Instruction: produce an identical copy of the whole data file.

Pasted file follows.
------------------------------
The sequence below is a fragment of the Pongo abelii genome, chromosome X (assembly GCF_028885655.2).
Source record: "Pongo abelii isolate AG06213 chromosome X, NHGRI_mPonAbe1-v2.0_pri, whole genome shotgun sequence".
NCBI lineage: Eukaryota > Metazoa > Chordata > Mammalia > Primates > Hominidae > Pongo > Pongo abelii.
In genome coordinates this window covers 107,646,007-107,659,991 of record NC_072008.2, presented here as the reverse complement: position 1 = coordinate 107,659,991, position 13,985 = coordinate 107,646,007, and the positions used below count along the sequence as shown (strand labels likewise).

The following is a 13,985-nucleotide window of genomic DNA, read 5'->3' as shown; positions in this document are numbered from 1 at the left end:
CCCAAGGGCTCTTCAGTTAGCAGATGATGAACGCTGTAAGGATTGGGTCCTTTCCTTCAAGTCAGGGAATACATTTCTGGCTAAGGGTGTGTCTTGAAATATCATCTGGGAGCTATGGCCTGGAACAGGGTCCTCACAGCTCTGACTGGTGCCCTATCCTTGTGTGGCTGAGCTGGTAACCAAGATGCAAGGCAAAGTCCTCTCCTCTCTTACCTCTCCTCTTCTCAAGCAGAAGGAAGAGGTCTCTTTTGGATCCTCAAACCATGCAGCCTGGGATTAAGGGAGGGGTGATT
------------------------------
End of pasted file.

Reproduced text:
The sequence below is a fragment of the Pongo abelii genome, chromosome X (assembly GCF_028885655.2).
Source record: "Pongo abelii isolate AG06213 chromosome X, NHGRI_mPonAbe1-v2.0_pri, whole genome shotgun sequence".
NCBI lineage: Eukaryota > Metazoa > Chordata > Mammalia > Primates > Hominidae > Pongo > Pongo abelii.
In genome coordinates this window covers 107,646,007-107,659,991 of record NC_072008.2, presented here as the reverse complement: position 1 = coordinate 107,659,991, position 13,985 = coordinate 107,646,007, and the positions used below count along the sequence as shown (strand labels likewise).

The following is a 13,985-nucleotide window of genomic DNA, read 5'->3' as shown; positions in this document are numbered from 1 at the left end:
CCCAAGGGCTCTTCAGTTAGCAGATGATGAACGCTGTAAGGATTGGGTCCTTTCCTTCAAGTCAGGGAATACATTTCTGGCTAAGGGTGTGTCTTGAAATATCATCTGGGAGCTATGGCCTGGAACAGGGTCCTCACAGCTCTGACTGGTGCCCTATCCTTGTGTGGCTGAGCTGGTAACCAAGATGCAAGGCAAAGTCCTCTCCTCTCTTACCTCTCCTCTTCTCAAGCAGAAGGAAGAGGTCTCTTTTGGATCCTCAAACCATGCAGCCTGGGATTAAGGGAGGGGTGATT